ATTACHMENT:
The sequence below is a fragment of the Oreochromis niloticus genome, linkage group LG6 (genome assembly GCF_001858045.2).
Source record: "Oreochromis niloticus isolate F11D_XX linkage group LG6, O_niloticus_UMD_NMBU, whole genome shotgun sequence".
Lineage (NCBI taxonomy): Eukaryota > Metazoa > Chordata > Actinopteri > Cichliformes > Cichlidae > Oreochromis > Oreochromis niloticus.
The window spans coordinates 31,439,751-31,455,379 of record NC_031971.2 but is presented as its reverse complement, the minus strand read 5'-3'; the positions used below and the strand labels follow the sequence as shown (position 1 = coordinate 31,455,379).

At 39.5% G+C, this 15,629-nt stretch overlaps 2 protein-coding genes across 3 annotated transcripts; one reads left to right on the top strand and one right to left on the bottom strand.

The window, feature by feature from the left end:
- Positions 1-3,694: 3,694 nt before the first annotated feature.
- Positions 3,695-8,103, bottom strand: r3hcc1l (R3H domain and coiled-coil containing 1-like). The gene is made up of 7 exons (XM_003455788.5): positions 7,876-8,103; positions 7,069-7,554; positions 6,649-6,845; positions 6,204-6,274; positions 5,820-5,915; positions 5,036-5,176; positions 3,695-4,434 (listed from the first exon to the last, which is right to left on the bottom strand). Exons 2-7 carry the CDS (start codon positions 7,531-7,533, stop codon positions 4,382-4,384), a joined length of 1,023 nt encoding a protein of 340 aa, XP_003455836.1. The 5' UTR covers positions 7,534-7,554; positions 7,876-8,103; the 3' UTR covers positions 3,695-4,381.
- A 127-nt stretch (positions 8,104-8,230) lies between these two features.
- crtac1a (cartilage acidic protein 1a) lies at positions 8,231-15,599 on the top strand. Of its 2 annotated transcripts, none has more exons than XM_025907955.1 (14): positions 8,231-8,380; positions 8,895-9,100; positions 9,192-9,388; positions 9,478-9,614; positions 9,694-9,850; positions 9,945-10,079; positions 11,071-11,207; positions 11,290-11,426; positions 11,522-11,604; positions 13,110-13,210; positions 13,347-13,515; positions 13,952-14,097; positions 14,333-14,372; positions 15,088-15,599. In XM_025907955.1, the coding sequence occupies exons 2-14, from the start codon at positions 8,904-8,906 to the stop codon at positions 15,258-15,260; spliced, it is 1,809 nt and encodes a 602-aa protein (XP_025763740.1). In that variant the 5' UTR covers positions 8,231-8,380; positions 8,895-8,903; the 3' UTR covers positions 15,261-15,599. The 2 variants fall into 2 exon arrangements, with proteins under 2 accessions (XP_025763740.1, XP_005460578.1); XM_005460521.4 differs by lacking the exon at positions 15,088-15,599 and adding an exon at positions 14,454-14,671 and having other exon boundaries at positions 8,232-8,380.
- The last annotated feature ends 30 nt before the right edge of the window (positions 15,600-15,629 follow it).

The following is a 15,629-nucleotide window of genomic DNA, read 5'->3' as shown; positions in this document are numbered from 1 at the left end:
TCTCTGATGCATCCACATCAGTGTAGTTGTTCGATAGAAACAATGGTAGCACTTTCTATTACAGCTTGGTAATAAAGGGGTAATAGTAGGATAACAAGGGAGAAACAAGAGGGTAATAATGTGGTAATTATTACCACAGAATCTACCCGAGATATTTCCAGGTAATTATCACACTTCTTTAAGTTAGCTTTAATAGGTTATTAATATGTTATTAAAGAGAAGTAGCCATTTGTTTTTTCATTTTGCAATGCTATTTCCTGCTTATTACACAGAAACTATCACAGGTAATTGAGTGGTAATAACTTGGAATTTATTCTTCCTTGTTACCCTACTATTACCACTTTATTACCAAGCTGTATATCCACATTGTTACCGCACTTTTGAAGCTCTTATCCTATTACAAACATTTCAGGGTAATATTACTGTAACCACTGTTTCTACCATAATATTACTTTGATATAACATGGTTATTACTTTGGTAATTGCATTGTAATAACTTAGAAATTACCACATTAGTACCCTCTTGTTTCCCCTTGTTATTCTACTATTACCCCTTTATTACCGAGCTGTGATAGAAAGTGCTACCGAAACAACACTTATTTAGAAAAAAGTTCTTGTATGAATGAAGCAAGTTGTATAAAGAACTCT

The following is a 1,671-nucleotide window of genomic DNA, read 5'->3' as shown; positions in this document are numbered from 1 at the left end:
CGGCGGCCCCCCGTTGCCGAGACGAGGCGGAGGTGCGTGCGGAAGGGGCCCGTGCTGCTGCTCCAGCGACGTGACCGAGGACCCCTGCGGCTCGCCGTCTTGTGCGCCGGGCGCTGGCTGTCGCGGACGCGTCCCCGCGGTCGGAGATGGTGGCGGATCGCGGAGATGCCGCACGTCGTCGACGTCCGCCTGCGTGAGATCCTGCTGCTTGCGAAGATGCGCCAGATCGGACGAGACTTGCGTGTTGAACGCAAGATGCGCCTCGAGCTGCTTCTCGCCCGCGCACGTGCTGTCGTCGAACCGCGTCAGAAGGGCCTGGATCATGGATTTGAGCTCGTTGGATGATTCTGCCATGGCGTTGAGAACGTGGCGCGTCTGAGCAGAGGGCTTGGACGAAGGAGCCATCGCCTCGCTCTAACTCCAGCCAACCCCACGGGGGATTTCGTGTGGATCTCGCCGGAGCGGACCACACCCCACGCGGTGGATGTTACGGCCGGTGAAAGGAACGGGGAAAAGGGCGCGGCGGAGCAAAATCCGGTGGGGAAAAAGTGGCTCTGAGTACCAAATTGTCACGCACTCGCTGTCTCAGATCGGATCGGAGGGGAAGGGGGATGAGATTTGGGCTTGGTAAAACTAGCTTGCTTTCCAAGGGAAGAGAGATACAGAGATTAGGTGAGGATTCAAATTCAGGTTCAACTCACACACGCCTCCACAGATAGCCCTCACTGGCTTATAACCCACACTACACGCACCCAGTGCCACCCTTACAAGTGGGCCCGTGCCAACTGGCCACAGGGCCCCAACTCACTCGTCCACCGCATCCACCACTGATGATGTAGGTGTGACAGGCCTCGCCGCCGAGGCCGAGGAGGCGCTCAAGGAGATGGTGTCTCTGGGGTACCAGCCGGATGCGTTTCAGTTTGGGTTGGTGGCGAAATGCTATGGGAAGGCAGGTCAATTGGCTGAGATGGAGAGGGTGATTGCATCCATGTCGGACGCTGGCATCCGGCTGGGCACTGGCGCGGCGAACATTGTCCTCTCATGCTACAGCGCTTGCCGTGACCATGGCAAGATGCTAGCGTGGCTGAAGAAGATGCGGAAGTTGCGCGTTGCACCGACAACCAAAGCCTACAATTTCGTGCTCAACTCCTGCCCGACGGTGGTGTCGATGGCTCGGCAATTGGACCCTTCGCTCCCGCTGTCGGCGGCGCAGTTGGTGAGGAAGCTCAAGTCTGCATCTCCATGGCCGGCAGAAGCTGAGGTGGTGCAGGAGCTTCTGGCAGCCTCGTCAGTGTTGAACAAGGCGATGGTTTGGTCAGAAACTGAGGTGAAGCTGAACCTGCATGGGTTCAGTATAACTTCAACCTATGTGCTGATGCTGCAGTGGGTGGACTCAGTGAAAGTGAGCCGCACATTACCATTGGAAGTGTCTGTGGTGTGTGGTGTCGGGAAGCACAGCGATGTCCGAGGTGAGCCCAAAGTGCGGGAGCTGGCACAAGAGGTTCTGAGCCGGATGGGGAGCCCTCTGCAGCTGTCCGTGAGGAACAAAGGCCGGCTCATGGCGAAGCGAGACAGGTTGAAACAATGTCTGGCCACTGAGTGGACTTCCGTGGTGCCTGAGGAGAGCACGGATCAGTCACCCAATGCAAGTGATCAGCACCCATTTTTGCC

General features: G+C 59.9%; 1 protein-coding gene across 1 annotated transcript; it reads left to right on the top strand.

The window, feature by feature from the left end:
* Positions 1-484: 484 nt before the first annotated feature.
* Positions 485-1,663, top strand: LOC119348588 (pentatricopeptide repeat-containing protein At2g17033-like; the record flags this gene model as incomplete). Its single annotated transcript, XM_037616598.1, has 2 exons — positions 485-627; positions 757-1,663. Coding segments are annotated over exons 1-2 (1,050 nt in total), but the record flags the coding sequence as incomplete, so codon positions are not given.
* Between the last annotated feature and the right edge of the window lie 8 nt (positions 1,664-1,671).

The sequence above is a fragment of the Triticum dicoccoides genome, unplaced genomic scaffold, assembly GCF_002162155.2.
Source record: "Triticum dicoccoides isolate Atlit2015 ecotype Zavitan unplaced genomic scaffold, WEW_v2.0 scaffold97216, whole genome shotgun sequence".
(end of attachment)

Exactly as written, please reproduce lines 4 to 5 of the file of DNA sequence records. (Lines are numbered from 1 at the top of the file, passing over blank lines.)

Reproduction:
The window spans coordinates 31,439,751-31,455,379 of record NC_031971.2 but is presented as its reverse complement, the minus strand read 5'-3'; the positions used below and the strand labels follow the sequence as shown (position 1 = coordinate 31,455,379).

At 39.5% G+C, this 15,629-nt stretch overlaps 2 protein-coding genes across 3 annotated transcripts; one reads left to right on the top strand and one right to left on the bottom strand.